Ossie Cousins spoke to Law360 about several employment laws that passed in California last year for an article discussing the major legislative and regulatory developments that California attorneys will be watching in 2021.
One law – S.B. 1159, which went into effect on January 1, 2021 – creates a presumption that an employee’s COVID-19 illness is an occupational injury, qualifying the employee for workers’ compensation benefits. Ossie noted that these presumptions are rebuttable, since historically, illnesses have not been subject to workers’ compensation.
“In some ways that’s good for both employers and employees,” Ossie said. “The employers generally limit workers’ compensation because you can’t have a runaway damages award.”
Ossie also discussed S.B. 1383, which alters the California Family Rights Act (CFRA) to require employers with more than five workers to give workers up to 24 weeks of protected leave in a 12-month period under certain circumstances. He noted that many small-business owners likely aren’t aware of the changes to the CFRA under S.B. 1383, which he emphasized has a lot of procedural payroll reporting requirements, and a violation could result in a wrongful termination claim and significant penalties and damages.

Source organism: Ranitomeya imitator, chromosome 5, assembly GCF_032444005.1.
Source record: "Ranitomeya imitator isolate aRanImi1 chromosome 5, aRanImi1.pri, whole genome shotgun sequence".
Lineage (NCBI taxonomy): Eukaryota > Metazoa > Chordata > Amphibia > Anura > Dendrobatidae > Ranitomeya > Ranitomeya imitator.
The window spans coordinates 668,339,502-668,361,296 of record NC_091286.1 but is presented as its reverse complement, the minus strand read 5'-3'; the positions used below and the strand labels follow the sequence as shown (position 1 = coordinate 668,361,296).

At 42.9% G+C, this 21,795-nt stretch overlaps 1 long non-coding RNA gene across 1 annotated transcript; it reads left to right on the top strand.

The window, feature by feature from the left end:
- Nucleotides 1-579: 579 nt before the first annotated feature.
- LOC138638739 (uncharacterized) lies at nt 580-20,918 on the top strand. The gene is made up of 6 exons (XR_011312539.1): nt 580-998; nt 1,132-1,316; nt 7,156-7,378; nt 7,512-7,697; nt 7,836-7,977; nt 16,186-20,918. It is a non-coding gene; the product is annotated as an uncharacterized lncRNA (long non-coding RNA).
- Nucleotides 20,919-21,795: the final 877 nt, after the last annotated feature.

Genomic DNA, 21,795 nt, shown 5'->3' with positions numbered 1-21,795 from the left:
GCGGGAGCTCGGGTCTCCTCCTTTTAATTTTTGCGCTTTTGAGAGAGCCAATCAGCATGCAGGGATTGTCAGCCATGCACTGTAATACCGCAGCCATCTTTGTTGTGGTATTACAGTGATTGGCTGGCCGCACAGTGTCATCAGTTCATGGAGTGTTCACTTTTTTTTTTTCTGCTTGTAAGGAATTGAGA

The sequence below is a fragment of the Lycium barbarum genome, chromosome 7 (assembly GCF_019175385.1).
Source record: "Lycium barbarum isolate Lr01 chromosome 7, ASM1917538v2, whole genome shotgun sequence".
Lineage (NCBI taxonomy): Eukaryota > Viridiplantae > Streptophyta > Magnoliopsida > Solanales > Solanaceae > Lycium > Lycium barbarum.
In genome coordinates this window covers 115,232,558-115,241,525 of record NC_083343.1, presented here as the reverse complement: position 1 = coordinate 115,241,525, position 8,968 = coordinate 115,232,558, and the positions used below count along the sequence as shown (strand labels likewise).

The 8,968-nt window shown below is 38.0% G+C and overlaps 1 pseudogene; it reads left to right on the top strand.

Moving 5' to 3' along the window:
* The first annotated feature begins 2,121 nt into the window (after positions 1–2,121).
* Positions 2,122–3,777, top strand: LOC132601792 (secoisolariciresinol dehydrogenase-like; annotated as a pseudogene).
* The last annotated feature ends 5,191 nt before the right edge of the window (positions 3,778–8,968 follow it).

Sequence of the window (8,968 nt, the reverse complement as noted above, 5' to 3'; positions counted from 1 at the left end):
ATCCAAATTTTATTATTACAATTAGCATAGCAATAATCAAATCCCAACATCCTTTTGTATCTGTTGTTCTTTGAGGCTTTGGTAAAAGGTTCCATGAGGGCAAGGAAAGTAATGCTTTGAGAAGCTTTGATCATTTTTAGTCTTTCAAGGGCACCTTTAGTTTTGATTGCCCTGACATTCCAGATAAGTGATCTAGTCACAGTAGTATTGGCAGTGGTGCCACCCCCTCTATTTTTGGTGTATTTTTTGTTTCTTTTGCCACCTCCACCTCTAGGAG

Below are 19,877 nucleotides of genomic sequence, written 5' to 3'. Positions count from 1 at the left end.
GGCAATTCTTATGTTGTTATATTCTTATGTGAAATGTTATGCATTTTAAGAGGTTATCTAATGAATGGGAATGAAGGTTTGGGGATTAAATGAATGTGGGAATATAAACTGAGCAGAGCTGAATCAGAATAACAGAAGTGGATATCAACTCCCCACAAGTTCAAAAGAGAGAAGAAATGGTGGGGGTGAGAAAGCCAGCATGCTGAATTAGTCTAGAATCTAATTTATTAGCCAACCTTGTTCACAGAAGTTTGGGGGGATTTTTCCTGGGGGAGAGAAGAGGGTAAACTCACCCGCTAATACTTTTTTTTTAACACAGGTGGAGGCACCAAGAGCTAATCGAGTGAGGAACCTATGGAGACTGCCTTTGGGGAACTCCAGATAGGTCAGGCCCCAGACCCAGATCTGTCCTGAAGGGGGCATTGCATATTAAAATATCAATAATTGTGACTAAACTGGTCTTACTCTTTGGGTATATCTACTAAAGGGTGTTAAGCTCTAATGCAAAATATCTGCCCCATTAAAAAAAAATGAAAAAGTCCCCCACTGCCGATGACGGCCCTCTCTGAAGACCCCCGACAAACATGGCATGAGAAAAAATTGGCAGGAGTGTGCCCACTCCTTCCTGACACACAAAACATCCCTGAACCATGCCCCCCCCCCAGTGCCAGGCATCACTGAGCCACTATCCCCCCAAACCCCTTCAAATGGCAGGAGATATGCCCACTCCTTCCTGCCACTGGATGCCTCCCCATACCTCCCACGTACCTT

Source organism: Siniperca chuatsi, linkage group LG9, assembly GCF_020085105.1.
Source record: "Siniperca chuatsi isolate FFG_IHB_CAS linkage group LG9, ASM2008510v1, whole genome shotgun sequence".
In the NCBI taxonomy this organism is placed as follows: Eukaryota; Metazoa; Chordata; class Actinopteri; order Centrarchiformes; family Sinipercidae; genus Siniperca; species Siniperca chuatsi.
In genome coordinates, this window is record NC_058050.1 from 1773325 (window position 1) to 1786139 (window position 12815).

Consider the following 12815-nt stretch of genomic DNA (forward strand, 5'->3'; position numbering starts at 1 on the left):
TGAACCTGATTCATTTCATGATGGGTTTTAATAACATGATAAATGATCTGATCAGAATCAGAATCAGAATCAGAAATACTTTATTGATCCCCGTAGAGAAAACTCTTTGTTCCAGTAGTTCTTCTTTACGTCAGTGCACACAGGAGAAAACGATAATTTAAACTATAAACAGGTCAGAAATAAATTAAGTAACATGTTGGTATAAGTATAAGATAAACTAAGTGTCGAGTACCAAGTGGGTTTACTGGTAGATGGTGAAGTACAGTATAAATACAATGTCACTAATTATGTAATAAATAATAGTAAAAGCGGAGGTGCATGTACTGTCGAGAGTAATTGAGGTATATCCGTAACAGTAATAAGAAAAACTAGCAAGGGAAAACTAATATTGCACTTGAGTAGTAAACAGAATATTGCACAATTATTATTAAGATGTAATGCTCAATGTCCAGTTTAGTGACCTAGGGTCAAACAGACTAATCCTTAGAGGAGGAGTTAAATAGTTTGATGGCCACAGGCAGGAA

Companies that don’t comply could see themselves at the business-end of a “pretty full-blown lawsuit,” according to Ossie, who added, “it’s really something that needs to be taken very seriously by organizations. I think it will be a challenge, to say the least, for small employers.”
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